The heron is a cross-over in my bodies of work since it belongs to both my Nova Scotia images as well as my Future Fossils series. Some ideas just follow you wherever you go. :-) The impact of this triptych would not be possible as a single wide shot as each component of the whole involves a different angle and shooting distance on the same subject, but placed together these separate images unite to express the visual ideas i had in mind better than any individual photograph ever could.  

Tuesday, July 9, 2013

Dreaming of Nova Scotia

I have found myself rather busy with the commercial side of the biz this past week and haven't had time for a new post. Though i did throw a little of that work (concerts, events, restaurant tours, etc) into this blog before i really am trying to reserve this space for my personal work since it gets the least amount of viewing.
I spent some time stressing the virtues of shooting close to home recently, but today we are going to take a little trip abroad. Summer has just begun and i am already looking forward to my annual visit to Nova Scotia in September, so i thought i would share a few of my favorite images from that ongoing project. One day, like most of my personal projects, i hope to turn this into a book.

Boats; Chains; Shipbuilding; Nova Scotia
©David Sorcher 2010

If there is one thing that comes to mind when i think of Nova Scotia it is boats. Shipbuilding, fishing vessels, sailboats, tankers...they are all an integral part of the landscape. I was raised by the sea and have always had a fascination for all things nautical, even if i have found myself landlocked for the past 15 years. I am especially drawn to the wrecks, old boats in ruins whose voyages long ago came to this final resting place ashore. In some ways i suppose that is simply an extension of my love of things in decay and how nature works it's transformational magick.  

Boats; Shipbuilding; Nova Scotia; Dory
©David Sorcher 2010

I try to keep in mind the three "C"s, color, content and composition, whenever i'm out shooting. Nova Scotia provides a wonderful color palette, from the brilliant hues of sea stones by the shore, to the bold hues used in the painting of the local structures. I like my color relationships to speak to the viewer.  

LaHave; River; Church; Nova Scotia
©David Sorcher 2010

And then sometime the sky just sucks away all the color leaving only the graphic appeal of monochrome. This is early morning along the LaHave River. I made no color adjustments to this image, this is just as it looked to the eye. The only color that remains is the small red buoy barely visible in the shadow of the opposite shore. 

Nova Scotia; House; Red; Green; Laundry
©David Sorcher 2010

Of course the color always comes flying back at you in all it's bold glory. I have often been asked about this one in regards to it's intensity. I do use a polarizer when i shoot this kind of stuff almost religiously. In fact i kind of feel lost without one in these conditions. That combined with this late afternoon light is the key to the saturation here. But i have not jacked these colors up in photoshop. In fact i had to desaturate the reds a bit to pull back some detail in the folds of the laundry. I think we all know how digital tends to over saturate the red channel. This is my in-laws house in Riverport and my wife's laundry btw. It just happened to be the day for the red wash. :-)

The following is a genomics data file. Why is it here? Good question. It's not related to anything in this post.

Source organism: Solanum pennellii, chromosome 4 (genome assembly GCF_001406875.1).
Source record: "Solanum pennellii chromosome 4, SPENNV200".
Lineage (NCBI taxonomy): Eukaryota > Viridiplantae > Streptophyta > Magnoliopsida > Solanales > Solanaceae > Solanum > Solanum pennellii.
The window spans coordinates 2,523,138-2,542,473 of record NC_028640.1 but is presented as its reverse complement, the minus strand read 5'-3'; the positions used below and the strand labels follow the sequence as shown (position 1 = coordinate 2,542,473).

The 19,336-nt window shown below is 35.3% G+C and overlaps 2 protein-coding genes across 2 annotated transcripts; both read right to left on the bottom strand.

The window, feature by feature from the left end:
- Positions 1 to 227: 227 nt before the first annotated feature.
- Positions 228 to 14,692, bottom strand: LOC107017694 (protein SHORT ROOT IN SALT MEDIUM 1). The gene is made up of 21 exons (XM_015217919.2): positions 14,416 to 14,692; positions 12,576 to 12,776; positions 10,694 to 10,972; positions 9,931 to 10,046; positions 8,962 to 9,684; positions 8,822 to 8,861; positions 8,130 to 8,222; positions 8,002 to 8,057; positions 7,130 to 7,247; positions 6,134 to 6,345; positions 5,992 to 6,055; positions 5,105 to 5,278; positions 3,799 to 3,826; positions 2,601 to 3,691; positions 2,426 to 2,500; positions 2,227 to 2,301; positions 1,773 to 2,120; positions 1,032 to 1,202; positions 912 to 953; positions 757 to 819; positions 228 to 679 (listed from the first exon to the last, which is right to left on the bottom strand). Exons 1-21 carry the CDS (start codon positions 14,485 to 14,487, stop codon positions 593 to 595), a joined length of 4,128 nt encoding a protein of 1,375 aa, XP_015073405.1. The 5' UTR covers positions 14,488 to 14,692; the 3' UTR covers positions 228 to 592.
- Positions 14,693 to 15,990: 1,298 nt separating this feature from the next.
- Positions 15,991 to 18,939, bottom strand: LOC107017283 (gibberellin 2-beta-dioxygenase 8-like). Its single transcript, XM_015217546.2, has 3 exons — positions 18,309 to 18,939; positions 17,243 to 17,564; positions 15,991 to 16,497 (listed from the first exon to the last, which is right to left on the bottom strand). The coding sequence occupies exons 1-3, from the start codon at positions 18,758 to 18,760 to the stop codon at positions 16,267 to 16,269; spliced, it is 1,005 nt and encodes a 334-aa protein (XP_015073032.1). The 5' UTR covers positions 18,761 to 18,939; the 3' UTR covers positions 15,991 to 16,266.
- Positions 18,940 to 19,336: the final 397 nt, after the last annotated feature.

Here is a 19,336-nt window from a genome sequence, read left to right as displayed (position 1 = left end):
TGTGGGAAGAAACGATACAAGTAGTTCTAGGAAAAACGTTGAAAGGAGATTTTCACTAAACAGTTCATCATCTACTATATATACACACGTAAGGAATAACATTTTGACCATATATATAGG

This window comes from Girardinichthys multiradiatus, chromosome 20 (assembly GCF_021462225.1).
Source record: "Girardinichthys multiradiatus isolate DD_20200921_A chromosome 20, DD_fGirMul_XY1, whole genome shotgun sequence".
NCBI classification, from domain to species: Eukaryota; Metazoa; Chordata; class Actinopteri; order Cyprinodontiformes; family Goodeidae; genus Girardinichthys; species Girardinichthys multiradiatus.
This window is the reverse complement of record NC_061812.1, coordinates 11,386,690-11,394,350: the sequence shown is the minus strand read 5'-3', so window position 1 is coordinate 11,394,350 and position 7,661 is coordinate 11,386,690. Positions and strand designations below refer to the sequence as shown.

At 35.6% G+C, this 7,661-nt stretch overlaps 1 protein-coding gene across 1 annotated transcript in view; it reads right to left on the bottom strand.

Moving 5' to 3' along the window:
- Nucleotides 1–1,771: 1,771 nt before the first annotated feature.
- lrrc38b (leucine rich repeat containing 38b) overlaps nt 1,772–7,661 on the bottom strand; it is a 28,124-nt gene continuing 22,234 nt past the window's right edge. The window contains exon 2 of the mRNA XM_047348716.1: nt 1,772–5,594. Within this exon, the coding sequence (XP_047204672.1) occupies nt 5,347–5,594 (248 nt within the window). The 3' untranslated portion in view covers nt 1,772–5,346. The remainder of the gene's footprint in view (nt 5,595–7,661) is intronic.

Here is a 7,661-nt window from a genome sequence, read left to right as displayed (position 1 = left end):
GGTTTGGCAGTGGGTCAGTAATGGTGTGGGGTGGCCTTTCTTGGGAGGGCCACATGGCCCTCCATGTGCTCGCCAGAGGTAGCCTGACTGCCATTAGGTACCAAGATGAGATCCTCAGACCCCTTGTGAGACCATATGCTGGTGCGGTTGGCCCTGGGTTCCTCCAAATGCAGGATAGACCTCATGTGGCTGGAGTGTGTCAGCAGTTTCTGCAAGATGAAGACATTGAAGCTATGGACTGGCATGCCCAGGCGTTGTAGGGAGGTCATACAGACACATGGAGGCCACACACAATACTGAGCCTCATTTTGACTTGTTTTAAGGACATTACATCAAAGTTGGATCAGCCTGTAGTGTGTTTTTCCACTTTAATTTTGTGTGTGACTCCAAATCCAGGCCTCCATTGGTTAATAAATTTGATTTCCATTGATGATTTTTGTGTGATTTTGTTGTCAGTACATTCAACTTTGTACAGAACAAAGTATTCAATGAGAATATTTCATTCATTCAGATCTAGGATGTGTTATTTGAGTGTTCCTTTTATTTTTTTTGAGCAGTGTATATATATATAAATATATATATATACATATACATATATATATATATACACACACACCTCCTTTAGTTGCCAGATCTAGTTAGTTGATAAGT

Tuesday, July 2, 2013

The Grand Parade

Fourth of July; Northside; Cinncinnati; Parade; Flag; Classic Cars
©David Sorcher 2010

Everybody loves a parade, right? The marching bands, baton twirlers, floats and costumes, classic cars and hand-shaking politicians...well, maybe not the politician part. 
I must say that there is no parade i look more forward to than the Northside Fourth of July Parade. We take a certain pride here in Northside (that's in Cincinnati in case you are not from around here) in presenting one of the most eclectic, wacky and weird Fourth parades around. It's not that we don't have the usual patriotic flag waving (see photo above), but perhaps we just don't take ourselves quite as seriously as some and our parade provides plenty of room for the left-wing and underground elements that thrive so well in our little off-beat community. 
Fourth of July; Northside; Cinncinnati; Parade, Bodybuilder
©David Sorcher 2012

I usually shoot this parade as a personal assignment so my approach is a bit casual since there is never any pressure to get "THE" shot. Still, i guess i always hope to anyway. I shoot it most years and on the occasions when i have chosen to leave the camera at home that decision has generally been accompanied by regret. It is true that we do often get the "usual suspects" marching along the avenue every year, like our bodybuilding friend above, but there is always something new to see. This Thursday's parade should be interesting as we have a bit of celebrity scheduled to appear. Gabby Giffords will be in town and apparently made a specific request to march (i guess they've heard about us even in Arizona). This should draw more people to the parade and probably a bit more security so i'm not quite sure how i feel about it yet.

Fourth of July; Northside; Cinncinnati; Parade; Band; Marching Band
©David Sorcher 2012

Most years i stake out a spot near my friend house, for the friends and party of course, but also for the fun shots i can get at marchers cool off in the walk-through sprinkler system he sets up every year. 

Fourth of July; Northside; Cinncinnati; Parade; Band; Guitar
©David Sorcher 2012

Advice for those serious about shooting parades; don't try to shoot them as a spectator from the sidelines. You will rarely get any good shots that way. Step into the action. Confront the parade. March along with it, back-peddle as you shoot it. Swim upstream a bit, then drift back downstream with a section you find interesting. You may have some trouble doing this if you are un-credentialed in something like the Macy's Thanksgivings Day Parade in NYC, but in a small town affair like this it is doubtful that authorities will kick you to the sidelines. One other suggestion. Remember that often both you and your subject will be in motion as you are shooting so use a higher shutter speed when you can to ensure sharpness. 

Fourth of July; Northside; Cinncinnati; Parade; Flag; Classic Cars
©David Sorcher 2013

So have a safe and happy Fourth folks. And if you are in the area come on down to Northside and we'll show you how it's done... ;-)
Oh and just for fun, a gratuitous shot of my wife at the after-party sucking on an ice pop. :-D

©David Sorcher 2012